The CWPA, at Government Code section 8547.2, defines the term “protected disclosure” as “any good faith communication that discloses or demonstrates an intention to disclose information that may evidence (1) an improper government activity or (2) any condition that may significantly threaten the health or safety of employees of the public if the disclosure or intention to disclose was made for the purpose of remedying that condition.” The CWPA does not define “good faith communication.” The court concluded that the good faith requirement for a protected disclosure requires “a complainant to submit a sworn statement attesting his or her complaint is true or believed by the affiant to be true, under penalty of perjury, and to provide the investigator with honest information.”
Adler did not conclude Ohton was knowingly dishonest when he made the statement about Craft being drunk. The court found that “for CSU to conclude that Ohton did not have a good faith basis for reporting the allegations is on its face contradictory, and leads to the inference that CSU acted arbitrarily and capriciously.”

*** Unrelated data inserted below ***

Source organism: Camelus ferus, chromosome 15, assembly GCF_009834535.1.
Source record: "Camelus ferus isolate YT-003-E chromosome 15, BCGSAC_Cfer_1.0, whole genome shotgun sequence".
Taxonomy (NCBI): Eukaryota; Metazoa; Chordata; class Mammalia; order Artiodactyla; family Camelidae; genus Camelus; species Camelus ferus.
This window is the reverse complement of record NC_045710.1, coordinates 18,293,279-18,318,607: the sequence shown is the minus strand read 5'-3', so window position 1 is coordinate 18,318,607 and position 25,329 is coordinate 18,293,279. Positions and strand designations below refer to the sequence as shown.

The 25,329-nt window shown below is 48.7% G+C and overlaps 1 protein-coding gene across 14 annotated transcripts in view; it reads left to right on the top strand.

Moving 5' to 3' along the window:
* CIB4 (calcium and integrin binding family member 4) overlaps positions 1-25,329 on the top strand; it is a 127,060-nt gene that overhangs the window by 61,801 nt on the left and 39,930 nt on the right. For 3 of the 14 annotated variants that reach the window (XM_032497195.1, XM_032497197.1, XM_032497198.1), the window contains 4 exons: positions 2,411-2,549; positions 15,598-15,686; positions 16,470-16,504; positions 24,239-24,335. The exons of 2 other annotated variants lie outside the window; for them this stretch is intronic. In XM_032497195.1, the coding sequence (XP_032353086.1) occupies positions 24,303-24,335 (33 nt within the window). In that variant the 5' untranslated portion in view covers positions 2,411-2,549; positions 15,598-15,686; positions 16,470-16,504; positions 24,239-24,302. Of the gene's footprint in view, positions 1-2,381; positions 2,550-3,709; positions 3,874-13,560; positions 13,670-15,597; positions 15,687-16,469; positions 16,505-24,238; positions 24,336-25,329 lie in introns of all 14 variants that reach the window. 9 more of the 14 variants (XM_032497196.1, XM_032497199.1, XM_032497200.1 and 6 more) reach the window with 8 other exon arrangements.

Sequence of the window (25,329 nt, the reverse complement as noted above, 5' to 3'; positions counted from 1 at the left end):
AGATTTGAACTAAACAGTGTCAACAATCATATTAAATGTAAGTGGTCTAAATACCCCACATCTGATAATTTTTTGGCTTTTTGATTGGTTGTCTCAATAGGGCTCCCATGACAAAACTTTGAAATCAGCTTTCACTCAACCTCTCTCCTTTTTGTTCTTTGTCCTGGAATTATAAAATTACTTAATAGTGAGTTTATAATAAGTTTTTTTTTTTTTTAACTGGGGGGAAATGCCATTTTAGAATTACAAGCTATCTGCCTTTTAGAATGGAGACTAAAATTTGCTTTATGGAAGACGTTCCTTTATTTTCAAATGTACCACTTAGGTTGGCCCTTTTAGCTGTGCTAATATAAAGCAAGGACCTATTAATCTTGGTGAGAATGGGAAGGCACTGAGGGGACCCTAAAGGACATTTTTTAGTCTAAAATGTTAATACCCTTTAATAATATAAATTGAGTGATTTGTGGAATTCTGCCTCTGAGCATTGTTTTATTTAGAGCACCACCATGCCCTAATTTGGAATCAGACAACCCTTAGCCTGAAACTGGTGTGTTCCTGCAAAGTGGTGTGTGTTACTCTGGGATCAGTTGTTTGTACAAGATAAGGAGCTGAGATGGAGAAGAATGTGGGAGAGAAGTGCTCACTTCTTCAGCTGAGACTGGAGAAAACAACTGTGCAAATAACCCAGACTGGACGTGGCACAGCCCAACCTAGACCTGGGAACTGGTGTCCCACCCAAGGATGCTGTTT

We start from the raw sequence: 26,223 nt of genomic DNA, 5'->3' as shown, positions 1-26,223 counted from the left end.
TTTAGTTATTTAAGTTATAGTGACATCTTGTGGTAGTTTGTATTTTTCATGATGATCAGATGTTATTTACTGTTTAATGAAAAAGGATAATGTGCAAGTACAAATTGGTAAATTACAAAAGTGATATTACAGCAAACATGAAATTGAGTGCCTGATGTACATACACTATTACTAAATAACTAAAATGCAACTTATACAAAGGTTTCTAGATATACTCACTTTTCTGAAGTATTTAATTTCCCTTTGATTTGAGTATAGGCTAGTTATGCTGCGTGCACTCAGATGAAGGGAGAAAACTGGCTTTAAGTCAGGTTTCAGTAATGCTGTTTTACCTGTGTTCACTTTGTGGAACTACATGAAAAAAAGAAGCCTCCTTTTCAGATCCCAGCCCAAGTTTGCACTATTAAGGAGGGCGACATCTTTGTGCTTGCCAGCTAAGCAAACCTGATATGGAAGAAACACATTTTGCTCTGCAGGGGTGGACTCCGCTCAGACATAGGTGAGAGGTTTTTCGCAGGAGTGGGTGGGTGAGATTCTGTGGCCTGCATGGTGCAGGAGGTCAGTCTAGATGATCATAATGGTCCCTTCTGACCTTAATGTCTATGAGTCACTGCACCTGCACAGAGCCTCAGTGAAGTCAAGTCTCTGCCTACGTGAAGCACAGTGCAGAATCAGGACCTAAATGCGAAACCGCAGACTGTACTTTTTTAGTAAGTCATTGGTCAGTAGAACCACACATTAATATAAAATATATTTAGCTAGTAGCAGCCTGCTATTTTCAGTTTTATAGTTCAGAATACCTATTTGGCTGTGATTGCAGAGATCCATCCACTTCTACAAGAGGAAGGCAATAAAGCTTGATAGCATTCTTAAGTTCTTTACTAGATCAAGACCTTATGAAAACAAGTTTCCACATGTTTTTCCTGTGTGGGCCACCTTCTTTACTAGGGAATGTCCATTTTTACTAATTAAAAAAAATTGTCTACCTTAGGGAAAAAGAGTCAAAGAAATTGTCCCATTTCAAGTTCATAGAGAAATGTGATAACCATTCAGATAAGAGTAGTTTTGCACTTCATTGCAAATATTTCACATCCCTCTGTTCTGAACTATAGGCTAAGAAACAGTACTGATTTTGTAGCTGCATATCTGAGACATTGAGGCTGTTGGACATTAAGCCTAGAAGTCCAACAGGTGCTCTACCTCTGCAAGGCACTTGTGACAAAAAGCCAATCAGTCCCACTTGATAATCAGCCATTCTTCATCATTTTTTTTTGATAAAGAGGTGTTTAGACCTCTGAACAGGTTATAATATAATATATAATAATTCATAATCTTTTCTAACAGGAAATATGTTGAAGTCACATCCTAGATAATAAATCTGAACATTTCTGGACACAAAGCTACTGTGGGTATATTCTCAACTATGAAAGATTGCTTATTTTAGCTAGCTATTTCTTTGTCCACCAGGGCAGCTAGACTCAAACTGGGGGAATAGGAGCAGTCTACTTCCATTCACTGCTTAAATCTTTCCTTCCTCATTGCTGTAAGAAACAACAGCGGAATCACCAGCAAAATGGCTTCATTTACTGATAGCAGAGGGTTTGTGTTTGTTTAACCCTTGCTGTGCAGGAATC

Adler concluded that because Ohton’s disclosure was hearsay and had been fully refuted, Ohton did not act in good faith. The court disagreed “that a whistleblower’s reliance on hearsay precludes a finding the complaint was a good faith protected disclosure.” The court stated, “Improper governmental activity is frequently difficult to uncover and whistleblowers will often need to rely on hearsay evidence, in part out of the informants’ fear of reprisals.” The court opined that “[t]o impose on whistleblowers the burden of reporting solely their percipient knowledge would inhibit them from freely reporting improper governmental activity” and would undermine the CWPA’s purpose.